Online learning is becoming more popular, thanks to COVID-19 and compulsory lockdown. But it can get expensive if you’re not careful. We’ve compiled a list of websites that offer completely free learning options to help your kids study the subjects you feel they need. Whether you’re new to homeschooling or have been doing it for years, it’s always helpful to have new options on hand to engage kids.
This list offers suggestions for pre-k, elementary, middle, and high school students. We’ve left out the most obvious sites, such as Khan Academy (www.khanacademy.org/), in favour of offering you other unique, engaging options that include basics like reading, science and math but run the gamut from art history to music.
National Geographic Kids: for Elementary Ages
- A wide variety of learning formats.
- Factual information presented in entertaining ways.
- It can be a bit difficult to find a desired subject in a specific format.
We are familiar with the TV version. But here is an online version for children. National Geographic is known for its factual information and its site for kids is no different. What’s great about this site is that it offers lessons in gaming, video, and photo formats. Kids of all ages appreciate the short written lessons that accompany the visuals and even the quizzes on the site are designed to engage minds with short attention spans.
Toy Theater: for Pre-K & Early Elementary Ages
- Unique approach to educational games.
- Works on computer, laptops, and mobile devices.
- You can’t search by age or grade.
- Ads. (But they aren’t terribly distracting.)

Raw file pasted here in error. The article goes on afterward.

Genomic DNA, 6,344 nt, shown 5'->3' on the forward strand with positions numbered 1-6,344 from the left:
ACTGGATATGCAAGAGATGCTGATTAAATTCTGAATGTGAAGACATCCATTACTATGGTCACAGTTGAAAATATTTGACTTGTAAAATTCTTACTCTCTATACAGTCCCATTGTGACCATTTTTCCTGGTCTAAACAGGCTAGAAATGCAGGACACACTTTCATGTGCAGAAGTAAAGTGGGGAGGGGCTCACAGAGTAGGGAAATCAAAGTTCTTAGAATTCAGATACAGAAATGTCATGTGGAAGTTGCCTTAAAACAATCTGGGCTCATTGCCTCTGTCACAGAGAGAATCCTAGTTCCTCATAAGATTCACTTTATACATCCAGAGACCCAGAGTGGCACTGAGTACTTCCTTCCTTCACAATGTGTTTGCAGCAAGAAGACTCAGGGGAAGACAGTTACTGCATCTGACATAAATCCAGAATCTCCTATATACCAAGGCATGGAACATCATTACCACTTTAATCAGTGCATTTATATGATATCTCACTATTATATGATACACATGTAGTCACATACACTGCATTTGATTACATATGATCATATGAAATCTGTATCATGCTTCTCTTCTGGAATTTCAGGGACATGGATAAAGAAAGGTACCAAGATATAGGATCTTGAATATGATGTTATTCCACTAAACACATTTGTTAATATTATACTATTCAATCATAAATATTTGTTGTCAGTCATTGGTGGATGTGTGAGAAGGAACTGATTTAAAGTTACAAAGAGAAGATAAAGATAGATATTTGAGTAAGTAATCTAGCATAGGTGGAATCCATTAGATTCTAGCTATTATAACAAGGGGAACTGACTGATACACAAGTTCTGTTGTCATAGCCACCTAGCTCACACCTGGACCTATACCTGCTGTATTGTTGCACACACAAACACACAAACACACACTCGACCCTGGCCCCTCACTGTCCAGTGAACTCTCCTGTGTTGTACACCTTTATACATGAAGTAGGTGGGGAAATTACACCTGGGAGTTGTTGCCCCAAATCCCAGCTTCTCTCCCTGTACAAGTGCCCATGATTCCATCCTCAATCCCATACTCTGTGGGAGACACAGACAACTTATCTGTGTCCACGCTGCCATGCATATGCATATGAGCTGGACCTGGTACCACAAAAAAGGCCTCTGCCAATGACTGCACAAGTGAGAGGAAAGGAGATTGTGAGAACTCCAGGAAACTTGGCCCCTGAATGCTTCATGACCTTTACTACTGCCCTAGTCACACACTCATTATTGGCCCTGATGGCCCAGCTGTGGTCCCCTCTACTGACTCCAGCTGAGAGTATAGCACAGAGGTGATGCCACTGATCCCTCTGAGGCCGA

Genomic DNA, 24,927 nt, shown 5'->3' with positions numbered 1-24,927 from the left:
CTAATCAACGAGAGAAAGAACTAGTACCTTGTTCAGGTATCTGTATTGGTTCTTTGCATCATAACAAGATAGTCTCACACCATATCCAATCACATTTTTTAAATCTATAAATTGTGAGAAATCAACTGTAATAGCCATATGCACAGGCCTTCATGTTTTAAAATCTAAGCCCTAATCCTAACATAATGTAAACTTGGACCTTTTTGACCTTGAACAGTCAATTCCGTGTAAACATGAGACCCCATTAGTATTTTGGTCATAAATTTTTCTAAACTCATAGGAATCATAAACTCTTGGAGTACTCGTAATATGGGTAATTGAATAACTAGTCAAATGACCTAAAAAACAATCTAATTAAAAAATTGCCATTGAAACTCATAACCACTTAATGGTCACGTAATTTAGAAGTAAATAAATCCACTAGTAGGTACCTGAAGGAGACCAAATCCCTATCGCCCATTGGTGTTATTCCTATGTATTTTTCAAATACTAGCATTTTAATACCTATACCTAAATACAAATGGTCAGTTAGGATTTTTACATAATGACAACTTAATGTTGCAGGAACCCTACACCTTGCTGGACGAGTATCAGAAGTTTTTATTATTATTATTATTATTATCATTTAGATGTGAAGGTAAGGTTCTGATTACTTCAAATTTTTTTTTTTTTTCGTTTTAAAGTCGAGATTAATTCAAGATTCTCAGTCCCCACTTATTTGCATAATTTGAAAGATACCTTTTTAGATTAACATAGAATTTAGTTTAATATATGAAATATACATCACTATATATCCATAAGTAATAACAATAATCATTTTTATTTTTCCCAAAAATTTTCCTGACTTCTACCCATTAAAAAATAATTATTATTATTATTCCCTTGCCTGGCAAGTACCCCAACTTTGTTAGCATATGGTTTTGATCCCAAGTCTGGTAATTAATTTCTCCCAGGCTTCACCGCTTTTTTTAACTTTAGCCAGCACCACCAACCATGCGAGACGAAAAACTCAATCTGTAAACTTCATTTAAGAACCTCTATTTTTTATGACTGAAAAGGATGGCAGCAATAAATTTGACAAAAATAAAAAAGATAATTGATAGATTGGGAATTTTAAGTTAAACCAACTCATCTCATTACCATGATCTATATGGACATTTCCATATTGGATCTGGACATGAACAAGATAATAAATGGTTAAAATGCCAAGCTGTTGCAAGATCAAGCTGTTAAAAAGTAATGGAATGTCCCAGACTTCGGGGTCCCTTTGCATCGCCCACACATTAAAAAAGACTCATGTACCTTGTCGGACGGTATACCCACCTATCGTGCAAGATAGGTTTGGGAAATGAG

Get your kids in here for games that are out-of-the-box! These aren’t racing games; they focus on teaching children about different topics such as learning time, the alphabet, measurement, numbers, and much more. The games are very easy to play and cover math, reading, art, and music using online manipulatives and other interactive options.
Funbrain: Find Topics by Grade Level
- Offers fun ways to problem-solve.
- Is gated by grade level.
- It’s a little tricky to find certain subjects sometimes.
- Lots of ads.
A highly interactive website! If you’re looking for a site that offers math and reading options, plus offers games, videos and a general online playground, you’ve come to the right place. Funbrain is for kids from Pre-K through 8th grade and offers hundreds of free interactive games, books, videos, and printable.
Whyville: Learn about Communities
- Lots of unique activities to engage young minds.
- It’s sponsored to avoid ads.
- You can explore the site on a limited guest account.
- It’s fairly juvenile for most teens.
Created by scientists, Whyville is a site for kids from 3rd to 8th grades. It offers an online community that engages kids by letting them explore, create and solve problems. They can learn to protect coral reefs, use a Whyville currency, participate in the Whyville Senate, and more.
The Old Farmer’s Almanac for Kids: Learn about the World
- Lessons offered are hard to find elsewhere.
- Uses history, earth, and animals to engage young minds.
- It’s hard to search for specific topics.
- Kids should be able to read if parents can’t assist.